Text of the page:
Location: London Borough of Lambeth
Sector: Residential, Hotel
Architects: Marks Barfield and 3DW Limited
Structural Engineer: Sinclair Johnson
M&E: Loren Butt Consultancies
Collectively, the UK’s 26 million homes are responsible for more than a quarter of the UK’s emissions (152 MtCO2) of the main greenhouse gas driving climate change. It is relatively simple to build new housing to high environmental standards, the challenge is to bring the existing housing stock up to current standards.
An even greater challenge is to achieve this within one of London’s many conservation areas. London has almost half the total estimated dwellings in Conservation Areas in the UK.
Priory Grove, Stockwell in London overlooks Larkhall Park and sits within the Larkhall Conservation area. It forms the end of a 19th Century terrace and had been a family home for more than 30 years. Built during the 1840s, the building has undergone significant improvements to create a sustainable and generous family home.
Our brief was to extend and refurbish Priory Grove, and to create a home for the 21st Century that is designed to the highest possible environmental standards and low energy use.
The original, single-fronted house has become double-fronted, with an additional floor. A new extension at the back has replaced the former one and is separated from the main house, leaving a light slot between, to bring natural light deep into the plan.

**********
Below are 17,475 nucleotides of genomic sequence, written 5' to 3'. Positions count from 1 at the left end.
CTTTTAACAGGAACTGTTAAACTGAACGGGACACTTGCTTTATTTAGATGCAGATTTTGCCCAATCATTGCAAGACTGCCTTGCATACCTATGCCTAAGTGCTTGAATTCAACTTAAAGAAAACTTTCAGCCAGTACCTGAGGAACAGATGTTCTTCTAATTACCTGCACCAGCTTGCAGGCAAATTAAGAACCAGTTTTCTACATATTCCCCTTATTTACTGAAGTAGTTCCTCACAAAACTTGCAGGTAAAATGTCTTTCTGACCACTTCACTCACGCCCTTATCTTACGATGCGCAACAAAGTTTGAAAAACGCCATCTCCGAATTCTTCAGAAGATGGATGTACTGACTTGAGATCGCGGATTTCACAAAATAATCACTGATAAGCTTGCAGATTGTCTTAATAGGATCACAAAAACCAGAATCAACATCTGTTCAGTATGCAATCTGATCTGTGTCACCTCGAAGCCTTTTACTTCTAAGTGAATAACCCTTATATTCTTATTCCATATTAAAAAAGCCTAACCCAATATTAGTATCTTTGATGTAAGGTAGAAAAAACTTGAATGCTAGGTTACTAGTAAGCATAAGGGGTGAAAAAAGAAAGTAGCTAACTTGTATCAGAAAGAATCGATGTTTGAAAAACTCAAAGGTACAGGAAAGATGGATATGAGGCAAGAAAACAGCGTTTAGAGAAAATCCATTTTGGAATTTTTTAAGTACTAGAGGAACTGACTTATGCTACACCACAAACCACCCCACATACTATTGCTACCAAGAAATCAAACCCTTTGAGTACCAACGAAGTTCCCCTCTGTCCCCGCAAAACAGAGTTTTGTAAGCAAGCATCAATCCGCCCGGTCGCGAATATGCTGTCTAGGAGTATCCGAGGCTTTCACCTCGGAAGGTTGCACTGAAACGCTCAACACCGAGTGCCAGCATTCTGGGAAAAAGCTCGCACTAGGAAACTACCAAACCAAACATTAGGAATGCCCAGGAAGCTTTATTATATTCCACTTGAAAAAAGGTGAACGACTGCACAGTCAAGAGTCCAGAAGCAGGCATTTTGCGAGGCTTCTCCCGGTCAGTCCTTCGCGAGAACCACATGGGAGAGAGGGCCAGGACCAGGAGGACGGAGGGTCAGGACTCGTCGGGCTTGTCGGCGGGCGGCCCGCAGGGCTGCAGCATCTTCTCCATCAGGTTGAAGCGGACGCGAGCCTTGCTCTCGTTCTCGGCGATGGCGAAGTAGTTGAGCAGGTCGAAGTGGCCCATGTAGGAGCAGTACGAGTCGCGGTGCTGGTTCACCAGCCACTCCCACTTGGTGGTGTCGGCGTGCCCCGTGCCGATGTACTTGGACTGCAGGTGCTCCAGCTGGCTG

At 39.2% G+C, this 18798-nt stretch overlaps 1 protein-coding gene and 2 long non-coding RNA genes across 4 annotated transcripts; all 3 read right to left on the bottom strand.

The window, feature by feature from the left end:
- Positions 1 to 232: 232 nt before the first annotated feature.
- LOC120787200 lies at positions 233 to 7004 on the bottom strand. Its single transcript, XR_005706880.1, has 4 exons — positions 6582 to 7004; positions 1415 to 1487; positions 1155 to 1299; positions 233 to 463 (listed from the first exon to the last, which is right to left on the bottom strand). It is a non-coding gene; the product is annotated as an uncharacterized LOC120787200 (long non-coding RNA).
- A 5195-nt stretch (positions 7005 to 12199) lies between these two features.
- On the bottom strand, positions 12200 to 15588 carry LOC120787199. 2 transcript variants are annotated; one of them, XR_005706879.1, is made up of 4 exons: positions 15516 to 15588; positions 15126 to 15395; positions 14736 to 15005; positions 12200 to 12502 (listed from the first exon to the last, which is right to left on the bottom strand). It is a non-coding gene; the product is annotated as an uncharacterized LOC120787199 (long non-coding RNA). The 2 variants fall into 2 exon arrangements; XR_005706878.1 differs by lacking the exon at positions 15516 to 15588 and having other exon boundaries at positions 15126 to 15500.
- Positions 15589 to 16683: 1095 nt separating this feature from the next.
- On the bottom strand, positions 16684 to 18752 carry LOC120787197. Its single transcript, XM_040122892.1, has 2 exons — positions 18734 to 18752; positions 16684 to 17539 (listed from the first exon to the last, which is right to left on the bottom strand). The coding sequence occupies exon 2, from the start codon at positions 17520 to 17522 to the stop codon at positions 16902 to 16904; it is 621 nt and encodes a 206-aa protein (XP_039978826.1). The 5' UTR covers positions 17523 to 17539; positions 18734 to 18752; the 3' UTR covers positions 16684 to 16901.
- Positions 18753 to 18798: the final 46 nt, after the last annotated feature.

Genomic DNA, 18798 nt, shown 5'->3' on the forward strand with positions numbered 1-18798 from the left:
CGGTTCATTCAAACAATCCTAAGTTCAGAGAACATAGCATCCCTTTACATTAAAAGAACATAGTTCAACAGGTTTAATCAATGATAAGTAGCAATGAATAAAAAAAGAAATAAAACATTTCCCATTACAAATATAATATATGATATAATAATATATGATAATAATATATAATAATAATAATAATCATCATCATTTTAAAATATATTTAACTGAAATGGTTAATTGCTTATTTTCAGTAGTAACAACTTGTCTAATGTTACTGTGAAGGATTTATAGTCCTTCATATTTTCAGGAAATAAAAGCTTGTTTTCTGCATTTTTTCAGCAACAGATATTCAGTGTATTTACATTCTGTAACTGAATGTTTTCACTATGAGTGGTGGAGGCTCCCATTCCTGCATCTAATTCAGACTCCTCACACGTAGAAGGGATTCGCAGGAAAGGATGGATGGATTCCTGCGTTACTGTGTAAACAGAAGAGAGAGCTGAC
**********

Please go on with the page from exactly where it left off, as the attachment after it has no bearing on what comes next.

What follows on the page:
The existing Georgian materials and details were simply replicated, stripping back ornamentation to respectfully carry out the works to the proposed front elevation. Reclaimed Georgian stock bricks were sourced to blend the side extension seamlessly into the original building.The project uses cutting-edge, sustainable technology to bring the 150-year old building into the 21st century. The only external energy supply is sustainably sourced electricity, generated by renewable technologies. A highly insulated envelope (60% better than Building Regs) and passive energy measures of heating and lighting the building have led to minimal energy consumption.
75% of extracted air heat is saved through heat recovery unit, and heating load is boosted with an air source heat pump, which has 20% lower carbon emissions than gas.
The internal temperature is regulated by thermally massive walls which store heat and release energy slowly.
In the summer, low-e glazing reduces unwanted solar heat gain, and the glazed link between the existing house and extension induces a natural stack ventilation effect. Specially designed Portland stone louvres allow secure nighttime ventilation to take advantage of the lower nighttime temperatures.
All timber throughout the house is oak, sourced from European renewable forests. The contemporary extension uses breathable, natural, lime render.